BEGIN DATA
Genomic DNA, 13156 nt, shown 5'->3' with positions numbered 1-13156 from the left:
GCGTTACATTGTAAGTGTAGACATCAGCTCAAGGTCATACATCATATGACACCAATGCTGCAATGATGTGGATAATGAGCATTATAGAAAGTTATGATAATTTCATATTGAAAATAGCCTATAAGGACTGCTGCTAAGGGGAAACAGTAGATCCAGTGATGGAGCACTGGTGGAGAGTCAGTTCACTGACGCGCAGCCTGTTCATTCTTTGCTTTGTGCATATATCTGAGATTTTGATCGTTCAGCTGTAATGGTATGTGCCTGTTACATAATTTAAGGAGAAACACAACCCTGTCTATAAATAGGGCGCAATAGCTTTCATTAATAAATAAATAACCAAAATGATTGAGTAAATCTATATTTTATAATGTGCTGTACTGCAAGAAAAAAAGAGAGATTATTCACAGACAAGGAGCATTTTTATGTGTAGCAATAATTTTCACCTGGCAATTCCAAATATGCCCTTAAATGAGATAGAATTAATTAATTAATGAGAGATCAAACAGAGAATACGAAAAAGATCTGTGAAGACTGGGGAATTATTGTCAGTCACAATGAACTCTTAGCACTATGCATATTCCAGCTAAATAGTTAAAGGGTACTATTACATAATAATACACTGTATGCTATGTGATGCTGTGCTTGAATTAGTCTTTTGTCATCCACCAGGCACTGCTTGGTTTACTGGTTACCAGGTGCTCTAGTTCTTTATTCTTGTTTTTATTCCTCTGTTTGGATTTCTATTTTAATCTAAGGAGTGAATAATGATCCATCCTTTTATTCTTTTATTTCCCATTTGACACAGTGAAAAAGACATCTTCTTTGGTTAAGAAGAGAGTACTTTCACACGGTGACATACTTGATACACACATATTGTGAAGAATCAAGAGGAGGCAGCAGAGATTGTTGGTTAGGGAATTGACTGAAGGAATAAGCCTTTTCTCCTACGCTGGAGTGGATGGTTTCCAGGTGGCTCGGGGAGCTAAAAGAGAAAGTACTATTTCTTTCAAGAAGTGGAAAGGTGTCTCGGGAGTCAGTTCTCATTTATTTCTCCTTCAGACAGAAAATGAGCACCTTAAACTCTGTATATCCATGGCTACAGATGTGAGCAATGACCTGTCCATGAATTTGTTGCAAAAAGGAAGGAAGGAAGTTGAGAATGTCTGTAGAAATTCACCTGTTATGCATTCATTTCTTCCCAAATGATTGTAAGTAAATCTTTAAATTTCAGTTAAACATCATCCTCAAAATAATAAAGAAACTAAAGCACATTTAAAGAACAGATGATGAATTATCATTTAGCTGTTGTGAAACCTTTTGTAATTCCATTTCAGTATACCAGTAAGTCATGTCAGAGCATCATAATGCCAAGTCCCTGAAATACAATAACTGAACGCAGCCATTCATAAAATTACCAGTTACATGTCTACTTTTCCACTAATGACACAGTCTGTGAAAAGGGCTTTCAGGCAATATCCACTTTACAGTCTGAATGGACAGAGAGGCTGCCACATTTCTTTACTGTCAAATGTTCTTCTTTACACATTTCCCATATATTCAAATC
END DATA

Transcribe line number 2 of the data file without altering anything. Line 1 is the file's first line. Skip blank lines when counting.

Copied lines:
GCGTTACATTGTAAGTGTAGACATCAGCTCAAGGTCATACATCATATGACACCAATGCTGCAATGATGTGGATAATGAGCATTATAGAAAGTTATGATAATTTCATATTGAAAATAGCCTATAAGGACTGCTGCTAAGGGGAAACAGTAGATCCAGTGATGGAGCACTGGTGGAGAGTCAGTTCACTGACGCGCAGCCTGTTCATTCTTTGCTTTGTGCATATATCTGAGATTTTGATCGTTCAGCTGTAATGGTATGTGCCTGTTACATAATTTAAGGAGAAACACAACCCTGTCTATAAATAGGGCGCAATAGCTTTCATTAATAAATAAATAACCAAAATGATTGAGTAAATCTATATTTTATAATGTGCTGTACTGCAAGAAAAAAAGAGAGATTATTCACAGACAAGGAGCATTTTTATGTGTAGCAATAATTTTCACCTGGCAATTCCAAATATGCCCTTAAATGAGATAGAATTAATTAATTAATGAGAGATCAAACAGAGAATACGAAAAAGATCTGTGAAGACTGGGGAATTATTGTCAGTCACAATGAACTCTTAGCACTATGCATATTCCAGCTAAATAGTTAAAGGGTACTATTACATAATAATACACTGTATGCTATGTGATGCTGTGCTTGAATTAGTCTTTTGTCATCCACCAGGCACTGCTTGGTTTACTGGTTACCAGGTGCTCTAGTTCTTTATTCTTGTTTTTATTCCTCTGTTTGGATTTCTATTTTAATCTAAGGAGTGAATAATGATCCATCCTTTTATTCTTTTATTTCCCATTTGACACAGTGAAAAAGACATCTTCTTTGGTTAAGAAGAGAGTACTTTCACACGGTGACATACTTGATACACACATATTGTGAAGAATCAAGAGGAGGCAGCAGAGATTGTTGGTTAGGGAATTGACTGAAGGAATAAGCCTTTTCTCCTACGCTGGAGTGGATGGTTTCCAGGTGGCTCGGGGAGCTAAAAGAGAAAGTACTATTTCTTTCAAGAAGTGGAAAGGTGTCTCGGGAGTCAGTTCTCATTTATTTCTCCTTCAGACAGAAAATGAGCACCTTAAACTCTGTATATCCATGGCTACAGATGTGAGCAATGACCTGTCCATGAATTTGTTGCAAAAAGGAAGGAAGGAAGTTGAGAATGTCTGTAGAAATTCACCTGTTATGCATTCATTTCTTCCCAAATGATTGTAAGTAAATCTTTAAATTTCAGTTAAACATCATCCTCAAAATAATAAAGAAACTAAAGCACATTTAAAGAACAGATGATGAATTATCATTTAGCTGTTGTGAAACCTTTTGTAATTCCATTTCAGTATACCAGTAAGTCATGTCAGAGCATCATAATGCCAAGTCCCTGAAATACAATAACTGAACGCAGCCATTCATAAAATTACCAGTTACATGTCTACTTTTCCACTAATGACACAGTCTGTGAAAAGGGCTTTCAGGCAATATCCACTTTACAGTCTGAATGGACAGAGAGGCTGCCACATTTCTTTACTGTCAAATGTTCTTCTTTACACATTTCCCATATATTCAAATC